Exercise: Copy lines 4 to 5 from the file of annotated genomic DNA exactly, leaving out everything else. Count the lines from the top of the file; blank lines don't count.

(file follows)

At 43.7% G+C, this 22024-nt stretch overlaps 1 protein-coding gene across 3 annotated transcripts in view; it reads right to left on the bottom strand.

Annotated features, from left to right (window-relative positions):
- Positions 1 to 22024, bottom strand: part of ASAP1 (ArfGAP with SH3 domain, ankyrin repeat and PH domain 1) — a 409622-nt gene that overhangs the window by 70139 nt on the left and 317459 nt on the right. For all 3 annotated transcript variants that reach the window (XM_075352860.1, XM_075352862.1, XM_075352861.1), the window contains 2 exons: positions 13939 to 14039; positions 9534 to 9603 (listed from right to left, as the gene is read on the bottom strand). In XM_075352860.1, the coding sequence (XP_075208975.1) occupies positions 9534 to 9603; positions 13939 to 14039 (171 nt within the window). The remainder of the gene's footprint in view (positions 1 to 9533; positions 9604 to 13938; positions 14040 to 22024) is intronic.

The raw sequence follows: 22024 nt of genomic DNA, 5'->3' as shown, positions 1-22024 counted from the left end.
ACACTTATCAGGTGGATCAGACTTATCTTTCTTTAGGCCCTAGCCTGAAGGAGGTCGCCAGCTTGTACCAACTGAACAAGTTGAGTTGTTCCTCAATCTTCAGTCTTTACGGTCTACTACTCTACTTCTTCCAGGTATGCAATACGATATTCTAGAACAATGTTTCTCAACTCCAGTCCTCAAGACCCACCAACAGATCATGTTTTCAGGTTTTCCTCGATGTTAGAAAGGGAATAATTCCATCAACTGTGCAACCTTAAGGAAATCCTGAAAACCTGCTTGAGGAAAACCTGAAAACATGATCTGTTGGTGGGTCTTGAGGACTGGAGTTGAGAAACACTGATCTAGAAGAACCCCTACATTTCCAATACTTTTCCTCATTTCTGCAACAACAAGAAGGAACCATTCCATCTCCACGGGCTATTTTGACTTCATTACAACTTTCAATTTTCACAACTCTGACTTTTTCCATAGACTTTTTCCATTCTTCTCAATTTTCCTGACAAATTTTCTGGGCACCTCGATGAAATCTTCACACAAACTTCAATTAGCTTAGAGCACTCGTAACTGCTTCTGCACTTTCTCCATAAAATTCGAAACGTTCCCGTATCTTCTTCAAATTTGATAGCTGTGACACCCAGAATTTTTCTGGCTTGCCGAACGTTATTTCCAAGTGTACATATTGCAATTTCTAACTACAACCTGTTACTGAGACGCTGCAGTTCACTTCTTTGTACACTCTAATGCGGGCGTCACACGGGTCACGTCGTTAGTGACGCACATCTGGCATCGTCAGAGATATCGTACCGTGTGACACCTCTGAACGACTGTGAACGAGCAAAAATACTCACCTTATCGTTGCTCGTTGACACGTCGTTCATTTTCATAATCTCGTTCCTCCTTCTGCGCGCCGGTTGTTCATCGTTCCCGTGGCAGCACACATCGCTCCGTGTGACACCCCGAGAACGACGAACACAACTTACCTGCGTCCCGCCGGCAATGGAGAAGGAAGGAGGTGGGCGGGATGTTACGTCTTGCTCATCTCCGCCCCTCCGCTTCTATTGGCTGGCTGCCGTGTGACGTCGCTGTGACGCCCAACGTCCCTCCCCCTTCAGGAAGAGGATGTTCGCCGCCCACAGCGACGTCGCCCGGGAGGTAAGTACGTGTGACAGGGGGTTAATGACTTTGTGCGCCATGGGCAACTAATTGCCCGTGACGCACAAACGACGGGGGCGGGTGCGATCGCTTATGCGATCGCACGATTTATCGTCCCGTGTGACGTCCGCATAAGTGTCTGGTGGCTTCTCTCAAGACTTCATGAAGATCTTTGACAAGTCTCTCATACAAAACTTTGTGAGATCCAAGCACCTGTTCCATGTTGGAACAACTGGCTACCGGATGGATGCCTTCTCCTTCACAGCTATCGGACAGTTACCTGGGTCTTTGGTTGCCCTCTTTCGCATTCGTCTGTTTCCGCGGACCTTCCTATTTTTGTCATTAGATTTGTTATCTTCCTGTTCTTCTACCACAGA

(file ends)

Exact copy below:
The raw sequence follows: 22024 nt of genomic DNA, 5'->3' as shown, positions 1-22024 counted from the left end.
ACACTTATCAGGTGGATCAGACTTATCTTTCTTTAGGCCCTAGCCTGAAGGAGGTCGCCAGCTTGTACCAACTGAACAAGTTGAGTTGTTCCTCAATCTTCAGTCTTTACGGTCTACTACTCTACTTCTTCCAGGTATGCAATACGATATTCTAGAACAATGTTTCTCAACTCCAGTCCTCAAGACCCACCAACAGATCATGTTTTCAGGTTTTCCTCGATGTTAGAAAGGGAATAATTCCATCAACTGTGCAACCTTAAGGAAATCCTGAAAACCTGCTTGAGGAAAACCTGAAAACATGATCTGTTGGTGGGTCTTGAGGACTGGAGTTGAGAAACACTGATCTAGAAGAACCCCTACATTTCCAATACTTTTCCTCATTTCTGCAACAACAAGAAGGAACCATTCCATCTCCACGGGCTATTTTGACTTCATTACAACTTTCAATTTTCACAACTCTGACTTTTTCCATAGACTTTTTCCATTCTTCTCAATTTTCCTGACAAATTTTCTGGGCACCTCGATGAAATCTTCACACAAACTTCAATTAGCTTAGAGCACTCGTAACTGCTTCTGCACTTTCTCCATAAAATTCGAAACGTTCCCGTATCTTCTTCAAATTTGATAGCTGTGACACCCAGAATTTTTCTGGCTTGCCGAACGTTATTTCCAAGTGTACATATTGCAATTTCTAACTACAACCTGTTACTGAGACGCTGCAGTTCACTTCTTTGTACACTCTAATGCGGGCGTCACACGGGTCACGTCGTTAGTGACGCACATCTGGCATCGTCAGAGATATCGTACCGTGTGACACCTCTGAACGACTGTGAACGAGCAAAAATACTCACCTTATCGTTGCTCGTTGACACGTCGTTCATTTTCATAATCTCGTTCCTCCTTCTGCGCGCCGGTTGTTCATCGTTCCCGTGGCAGCACACATCGCTCCGTGTGACACCCCGAGAACGACGAACACAACTTACCTGCGTCCCGCCGGCAATGGAGAAGGAAGGAGGTGGGCGGGATGTTACGTCTTGCTCATCTCCGCCCCTCCGCTTCTATTGGCTGGCTGCCGTGTGACGTCGCTGTGACGCCCAACGTCCCTCCCCCTTCAGGAAGAGGATGTTCGCCGCCCACAGCGACGTCGCCCGGGAGGTAAGTACGTGTGACAGGGGGTTAATGACTTTGTGCGCCATGGGCAACTAATTGCCCGTGACGCACAAACGACGGGGGCGGGTGCGATCGCTTATGCGATCGCACGATTTATCGTCCCGTGTGACGTCCGCATAAGTGTCTGGTGGCTTCTCTCAAGACTTCATGAAGATCTTTGACAAGTCTCTCATACAAAACTTTGTGAGATCCAAGCACCTGTTCCATGTTGGAACAACTGGCTACCGGATGGATGCCTTCTCCTTCACAGCTATCGGACAGTTACCTGGGTCTTTGGTTGCCCTCTTTCGCATTCGTCTGTTTCCGCGGACCTTCCTATTTTTGTCATTAGATTTGTTATCTTCCTGTTCTTCTACCACAGA